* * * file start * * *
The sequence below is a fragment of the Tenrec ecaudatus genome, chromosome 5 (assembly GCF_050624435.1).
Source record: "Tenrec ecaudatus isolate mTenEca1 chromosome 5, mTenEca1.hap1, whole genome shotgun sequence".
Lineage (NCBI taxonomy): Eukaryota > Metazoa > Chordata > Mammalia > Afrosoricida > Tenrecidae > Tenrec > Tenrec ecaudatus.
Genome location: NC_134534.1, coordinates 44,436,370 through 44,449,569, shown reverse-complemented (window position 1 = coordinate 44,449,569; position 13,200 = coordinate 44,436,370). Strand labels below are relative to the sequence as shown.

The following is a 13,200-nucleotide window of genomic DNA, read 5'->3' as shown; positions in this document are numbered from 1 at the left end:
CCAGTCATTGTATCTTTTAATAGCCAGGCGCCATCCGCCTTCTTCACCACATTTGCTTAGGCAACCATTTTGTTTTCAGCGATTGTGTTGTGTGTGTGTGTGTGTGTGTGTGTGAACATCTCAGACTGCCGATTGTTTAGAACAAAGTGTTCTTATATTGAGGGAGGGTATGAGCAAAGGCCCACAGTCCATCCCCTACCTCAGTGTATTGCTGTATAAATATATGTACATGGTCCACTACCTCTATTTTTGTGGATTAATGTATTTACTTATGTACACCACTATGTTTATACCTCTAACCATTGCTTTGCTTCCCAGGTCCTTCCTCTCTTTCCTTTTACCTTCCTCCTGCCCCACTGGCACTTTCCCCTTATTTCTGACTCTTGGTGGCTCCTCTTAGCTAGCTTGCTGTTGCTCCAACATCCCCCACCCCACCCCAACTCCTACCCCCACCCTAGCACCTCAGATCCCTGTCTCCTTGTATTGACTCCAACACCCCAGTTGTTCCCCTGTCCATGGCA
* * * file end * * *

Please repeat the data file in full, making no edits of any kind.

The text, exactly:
The sequence below is a fragment of the Tenrec ecaudatus genome, chromosome 5 (assembly GCF_050624435.1).
Source record: "Tenrec ecaudatus isolate mTenEca1 chromosome 5, mTenEca1.hap1, whole genome shotgun sequence".
Lineage (NCBI taxonomy): Eukaryota > Metazoa > Chordata > Mammalia > Afrosoricida > Tenrecidae > Tenrec > Tenrec ecaudatus.
Genome location: NC_134534.1, coordinates 44,436,370 through 44,449,569, shown reverse-complemented (window position 1 = coordinate 44,449,569; position 13,200 = coordinate 44,436,370). Strand labels below are relative to the sequence as shown.

The following is a 13,200-nucleotide window of genomic DNA, read 5'->3' as shown; positions in this document are numbered from 1 at the left end:
CCAGTCATTGTATCTTTTAATAGCCAGGCGCCATCCGCCTTCTTCACCACATTTGCTTAGGCAACCATTTTGTTTTCAGCGATTGTGTTGTGTGTGTGTGTGTGTGTGTGTGTGAACATCTCAGACTGCCGATTGTTTAGAACAAAGTGTTCTTATATTGAGGGAGGGTATGAGCAAAGGCCCACAGTCCATCCCCTACCTCAGTGTATTGCTGTATAAATATATGTACATGGTCCACTACCTCTATTTTTGTGGATTAATGTATTTACTTATGTACACCACTATGTTTATACCTCTAACCATTGCTTTGCTTCCCAGGTCCTTCCTCTCTTTCCTTTTACCTTCCTCCTGCCCCACTGGCACTTTCCCCTTATTTCTGACTCTTGGTGGCTCCTCTTAGCTAGCTTGCTGTTGCTCCAACATCCCCCACCCCACCCCAACTCCTACCCCCACCCTAGCACCTCAGATCCCTGTCTCCTTGTATTGACTCCAACACCCCAGTTGTTCCCCTGTCCATGGCA